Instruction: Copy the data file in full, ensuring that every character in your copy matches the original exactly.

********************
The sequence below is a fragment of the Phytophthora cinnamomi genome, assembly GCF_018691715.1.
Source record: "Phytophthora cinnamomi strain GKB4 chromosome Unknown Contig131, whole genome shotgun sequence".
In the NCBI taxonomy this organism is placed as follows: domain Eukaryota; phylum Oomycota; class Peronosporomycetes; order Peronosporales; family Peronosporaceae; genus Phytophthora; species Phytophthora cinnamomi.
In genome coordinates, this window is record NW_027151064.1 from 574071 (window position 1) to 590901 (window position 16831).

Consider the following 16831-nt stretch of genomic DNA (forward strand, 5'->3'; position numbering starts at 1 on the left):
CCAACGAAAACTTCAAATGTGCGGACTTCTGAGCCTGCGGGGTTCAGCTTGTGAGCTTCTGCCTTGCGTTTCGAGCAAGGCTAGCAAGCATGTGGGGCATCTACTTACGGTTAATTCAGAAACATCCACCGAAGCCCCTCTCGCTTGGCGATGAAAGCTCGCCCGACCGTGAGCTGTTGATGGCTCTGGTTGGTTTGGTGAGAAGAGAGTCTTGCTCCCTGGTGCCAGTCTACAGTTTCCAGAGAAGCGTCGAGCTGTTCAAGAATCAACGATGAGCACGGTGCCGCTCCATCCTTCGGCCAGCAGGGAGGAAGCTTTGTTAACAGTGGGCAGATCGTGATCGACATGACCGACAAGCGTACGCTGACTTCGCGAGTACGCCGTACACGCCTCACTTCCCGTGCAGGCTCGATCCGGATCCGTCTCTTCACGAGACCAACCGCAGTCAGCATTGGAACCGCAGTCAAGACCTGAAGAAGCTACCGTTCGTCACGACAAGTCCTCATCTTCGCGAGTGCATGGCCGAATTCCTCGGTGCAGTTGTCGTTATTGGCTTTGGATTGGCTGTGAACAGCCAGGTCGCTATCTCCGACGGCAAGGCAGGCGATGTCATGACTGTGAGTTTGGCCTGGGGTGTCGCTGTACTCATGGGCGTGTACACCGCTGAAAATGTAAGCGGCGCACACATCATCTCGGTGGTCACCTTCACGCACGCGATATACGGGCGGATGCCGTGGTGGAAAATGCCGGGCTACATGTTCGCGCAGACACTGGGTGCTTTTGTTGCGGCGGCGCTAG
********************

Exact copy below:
The sequence below is a fragment of the Phytophthora cinnamomi genome, assembly GCF_018691715.1.
Source record: "Phytophthora cinnamomi strain GKB4 chromosome Unknown Contig131, whole genome shotgun sequence".
In the NCBI taxonomy this organism is placed as follows: domain Eukaryota; phylum Oomycota; class Peronosporomycetes; order Peronosporales; family Peronosporaceae; genus Phytophthora; species Phytophthora cinnamomi.
In genome coordinates, this window is record NW_027151064.1 from 574071 (window position 1) to 590901 (window position 16831).

Consider the following 16831-nt stretch of genomic DNA (forward strand, 5'->3'; position numbering starts at 1 on the left):
CCAACGAAAACTTCAAATGTGCGGACTTCTGAGCCTGCGGGGTTCAGCTTGTGAGCTTCTGCCTTGCGTTTCGAGCAAGGCTAGCAAGCATGTGGGGCATCTACTTACGGTTAATTCAGAAACATCCACCGAAGCCCCTCTCGCTTGGCGATGAAAGCTCGCCCGACCGTGAGCTGTTGATGGCTCTGGTTGGTTTGGTGAGAAGAGAGTCTTGCTCCCTGGTGCCAGTCTACAGTTTCCAGAGAAGCGTCGAGCTGTTCAAGAATCAACGATGAGCACGGTGCCGCTCCATCCTTCGGCCAGCAGGGAGGAAGCTTTGTTAACAGTGGGCAGATCGTGATCGACATGACCGACAAGCGTACGCTGACTTCGCGAGTACGCCGTACACGCCTCACTTCCCGTGCAGGCTCGATCCGGATCCGTCTCTTCACGAGACCAACCGCAGTCAGCATTGGAACCGCAGTCAAGACCTGAAGAAGCTACCGTTCGTCACGACAAGTCCTCATCTTCGCGAGTGCATGGCCGAATTCCTCGGTGCAGTTGTCGTTATTGGCTTTGGATTGGCTGTGAACAGCCAGGTCGCTATCTCCGACGGCAAGGCAGGCGATGTCATGACTGTGAGTTTGGCCTGGGGTGTCGCTGTACTCATGGGCGTGTACACCGCTGAAAATGTAAGCGGCGCACACATCATCTCGGTGGTCACCTTCACGCACGCGATATACGGGCGGATGCCGTGGTGGAAAATGCCGGGCTACATGTTCGCGCAGACACTGGGTGCTTTTGTTGCGGCGGCGCTAG